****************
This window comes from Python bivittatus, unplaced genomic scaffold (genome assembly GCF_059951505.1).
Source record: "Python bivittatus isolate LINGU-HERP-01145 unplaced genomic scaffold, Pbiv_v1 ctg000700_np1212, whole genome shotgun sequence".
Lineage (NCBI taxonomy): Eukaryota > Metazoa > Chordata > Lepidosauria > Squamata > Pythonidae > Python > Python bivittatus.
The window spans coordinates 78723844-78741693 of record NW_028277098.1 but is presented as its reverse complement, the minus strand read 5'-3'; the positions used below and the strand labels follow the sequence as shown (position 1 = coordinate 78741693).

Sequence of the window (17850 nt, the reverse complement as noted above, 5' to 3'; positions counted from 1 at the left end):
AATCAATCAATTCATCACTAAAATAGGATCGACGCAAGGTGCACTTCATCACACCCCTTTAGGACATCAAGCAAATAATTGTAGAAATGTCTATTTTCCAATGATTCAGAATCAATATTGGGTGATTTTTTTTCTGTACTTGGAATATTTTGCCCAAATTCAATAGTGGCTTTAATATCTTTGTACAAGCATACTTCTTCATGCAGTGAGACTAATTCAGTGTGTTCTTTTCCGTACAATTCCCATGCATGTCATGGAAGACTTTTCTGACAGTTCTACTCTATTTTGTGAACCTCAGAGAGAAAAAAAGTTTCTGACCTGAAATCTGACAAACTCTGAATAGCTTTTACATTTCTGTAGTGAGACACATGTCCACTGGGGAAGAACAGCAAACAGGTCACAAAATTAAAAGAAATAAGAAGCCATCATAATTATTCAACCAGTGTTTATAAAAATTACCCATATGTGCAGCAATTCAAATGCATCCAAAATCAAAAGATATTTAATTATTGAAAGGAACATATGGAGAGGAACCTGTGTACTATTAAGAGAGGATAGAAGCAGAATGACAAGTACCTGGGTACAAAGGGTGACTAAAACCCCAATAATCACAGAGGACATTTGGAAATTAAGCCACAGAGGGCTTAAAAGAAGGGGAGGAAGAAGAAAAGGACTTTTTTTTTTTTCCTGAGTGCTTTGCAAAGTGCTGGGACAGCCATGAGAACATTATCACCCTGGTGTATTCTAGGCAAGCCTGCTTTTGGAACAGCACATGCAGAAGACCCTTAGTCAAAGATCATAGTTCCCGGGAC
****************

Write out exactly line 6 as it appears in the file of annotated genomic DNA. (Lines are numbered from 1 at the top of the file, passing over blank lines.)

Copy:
AATCAATCAATTCATCACTAAAATAGGATCGACGCAAGGTGCACTTCATCACACCCCTTTAGGACATCAAGCAAATAATTGTAGAAATGTCTATTTTCCAATGATTCAGAATCAATATTGGGTGATTTTTTTTCTGTACTTGGAATATTTTGCCCAAATTCAATAGTGGCTTTAATATCTTTGTACAAGCATACTTCTTCATGCAGTGAGACTAATTCAGTGTGTTCTTTTCCGTACAATTCCCATGCATGTCATGGAAGACTTTTCTGACAGTTCTACTCTATTTTGTGAACCTCAGAGAGAAAAAAAGTTTCTGACCTGAAATCTGACAAACTCTGAATAGCTTTTACATTTCTGTAGTGAGACACATGTCCACTGGGGAAGAACAGCAAACAGGTCACAAAATTAAAAGAAATAAGAAGCCATCATAATTATTCAACCAGTGTTTATAAAAATTACCCATATGTGCAGCAATTCAAATGCATCCAAAATCAAAAGATATTTAATTATTGAAAGGAACATATGGAGAGGAACCTGTGTACTATTAAGAGAGGATAGAAGCAGAATGACAAGTACCTGGGTACAAAGGGTGACTAAAACCCCAATAATCACAGAGGACATTTGGAAATTAAGCCACAGAGGGCTTAAAAGAAGGGGAGGAAGAAGAAAAGGACTTTTTTTTTTTTCCTGAGTGCTTTGCAAAGTGCTGGGACAGCCATGAGAACATTATCACCCTGGTGTATTCTAGGCAAGCCTGCTTTTGGAACAGCACATGCAGAAGACCCTTAGTCAAAGATCATAGTTCCCGGGAC